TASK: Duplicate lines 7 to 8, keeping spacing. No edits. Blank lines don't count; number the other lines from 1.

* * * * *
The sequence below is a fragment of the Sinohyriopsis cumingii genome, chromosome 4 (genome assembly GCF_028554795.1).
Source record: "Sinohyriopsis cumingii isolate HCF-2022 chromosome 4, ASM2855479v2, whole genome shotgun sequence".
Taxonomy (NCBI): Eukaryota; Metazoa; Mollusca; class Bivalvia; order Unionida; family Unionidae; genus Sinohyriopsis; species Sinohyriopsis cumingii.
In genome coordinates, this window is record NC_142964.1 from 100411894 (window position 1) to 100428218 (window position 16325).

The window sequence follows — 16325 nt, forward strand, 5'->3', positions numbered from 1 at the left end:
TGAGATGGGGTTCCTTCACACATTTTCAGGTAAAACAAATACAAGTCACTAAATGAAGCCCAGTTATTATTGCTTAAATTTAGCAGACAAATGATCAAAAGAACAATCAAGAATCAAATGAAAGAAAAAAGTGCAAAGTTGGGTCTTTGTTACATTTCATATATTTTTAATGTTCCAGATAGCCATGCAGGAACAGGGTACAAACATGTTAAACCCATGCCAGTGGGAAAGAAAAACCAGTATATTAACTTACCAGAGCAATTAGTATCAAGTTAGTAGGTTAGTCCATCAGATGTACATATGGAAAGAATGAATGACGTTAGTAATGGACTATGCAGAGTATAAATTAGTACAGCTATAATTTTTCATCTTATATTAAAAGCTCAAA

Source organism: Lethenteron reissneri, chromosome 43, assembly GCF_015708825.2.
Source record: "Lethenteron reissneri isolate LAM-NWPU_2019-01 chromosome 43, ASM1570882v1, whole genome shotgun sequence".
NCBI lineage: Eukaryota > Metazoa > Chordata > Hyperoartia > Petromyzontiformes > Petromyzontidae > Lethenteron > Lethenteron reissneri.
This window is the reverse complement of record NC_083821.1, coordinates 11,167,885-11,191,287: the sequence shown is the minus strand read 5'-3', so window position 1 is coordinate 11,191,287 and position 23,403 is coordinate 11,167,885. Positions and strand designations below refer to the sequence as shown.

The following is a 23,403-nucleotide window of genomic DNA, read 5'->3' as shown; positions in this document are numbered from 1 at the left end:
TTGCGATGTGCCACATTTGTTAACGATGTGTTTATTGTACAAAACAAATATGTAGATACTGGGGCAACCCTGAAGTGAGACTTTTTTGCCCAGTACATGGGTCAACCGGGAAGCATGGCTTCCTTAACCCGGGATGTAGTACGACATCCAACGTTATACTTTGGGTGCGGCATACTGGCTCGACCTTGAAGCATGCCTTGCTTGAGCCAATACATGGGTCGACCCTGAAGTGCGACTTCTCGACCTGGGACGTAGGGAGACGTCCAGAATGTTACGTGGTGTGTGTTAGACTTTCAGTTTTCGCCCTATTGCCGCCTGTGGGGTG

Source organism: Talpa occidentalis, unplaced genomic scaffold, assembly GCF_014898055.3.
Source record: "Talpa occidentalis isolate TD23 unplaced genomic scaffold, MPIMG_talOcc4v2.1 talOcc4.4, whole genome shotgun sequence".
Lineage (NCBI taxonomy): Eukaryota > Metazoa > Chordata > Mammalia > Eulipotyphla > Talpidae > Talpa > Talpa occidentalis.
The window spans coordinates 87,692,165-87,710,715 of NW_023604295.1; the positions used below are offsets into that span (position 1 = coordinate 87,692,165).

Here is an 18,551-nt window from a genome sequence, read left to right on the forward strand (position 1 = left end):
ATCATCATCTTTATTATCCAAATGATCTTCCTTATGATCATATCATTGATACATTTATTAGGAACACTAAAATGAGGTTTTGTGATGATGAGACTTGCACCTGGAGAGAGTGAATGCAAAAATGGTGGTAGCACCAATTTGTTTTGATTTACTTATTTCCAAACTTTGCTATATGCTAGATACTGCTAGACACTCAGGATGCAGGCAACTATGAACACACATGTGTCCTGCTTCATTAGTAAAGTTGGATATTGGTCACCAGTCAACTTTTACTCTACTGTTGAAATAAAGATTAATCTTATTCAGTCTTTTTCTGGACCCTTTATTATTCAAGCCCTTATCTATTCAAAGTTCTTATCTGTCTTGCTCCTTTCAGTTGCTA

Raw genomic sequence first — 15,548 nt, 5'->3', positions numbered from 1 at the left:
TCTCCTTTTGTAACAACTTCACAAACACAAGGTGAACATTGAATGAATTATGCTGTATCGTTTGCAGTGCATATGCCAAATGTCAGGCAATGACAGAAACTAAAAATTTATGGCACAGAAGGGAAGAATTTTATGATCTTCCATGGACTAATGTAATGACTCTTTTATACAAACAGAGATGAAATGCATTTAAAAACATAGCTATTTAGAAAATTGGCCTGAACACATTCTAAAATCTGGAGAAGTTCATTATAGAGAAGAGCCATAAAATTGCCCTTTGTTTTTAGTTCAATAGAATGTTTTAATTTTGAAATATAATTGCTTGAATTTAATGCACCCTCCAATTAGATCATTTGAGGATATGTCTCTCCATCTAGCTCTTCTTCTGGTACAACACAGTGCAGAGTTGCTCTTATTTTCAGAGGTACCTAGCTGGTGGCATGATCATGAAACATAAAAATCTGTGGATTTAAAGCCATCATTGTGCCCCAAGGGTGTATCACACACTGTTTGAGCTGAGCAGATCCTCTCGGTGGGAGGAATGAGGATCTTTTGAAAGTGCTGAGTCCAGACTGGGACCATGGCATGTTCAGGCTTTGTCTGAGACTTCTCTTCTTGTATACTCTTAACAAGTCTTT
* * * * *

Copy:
Source organism: Lethenteron reissneri, chromosome 43, assembly GCF_015708825.2.
Source record: "Lethenteron reissneri isolate LAM-NWPU_2019-01 chromosome 43, ASM1570882v1, whole genome shotgun sequence".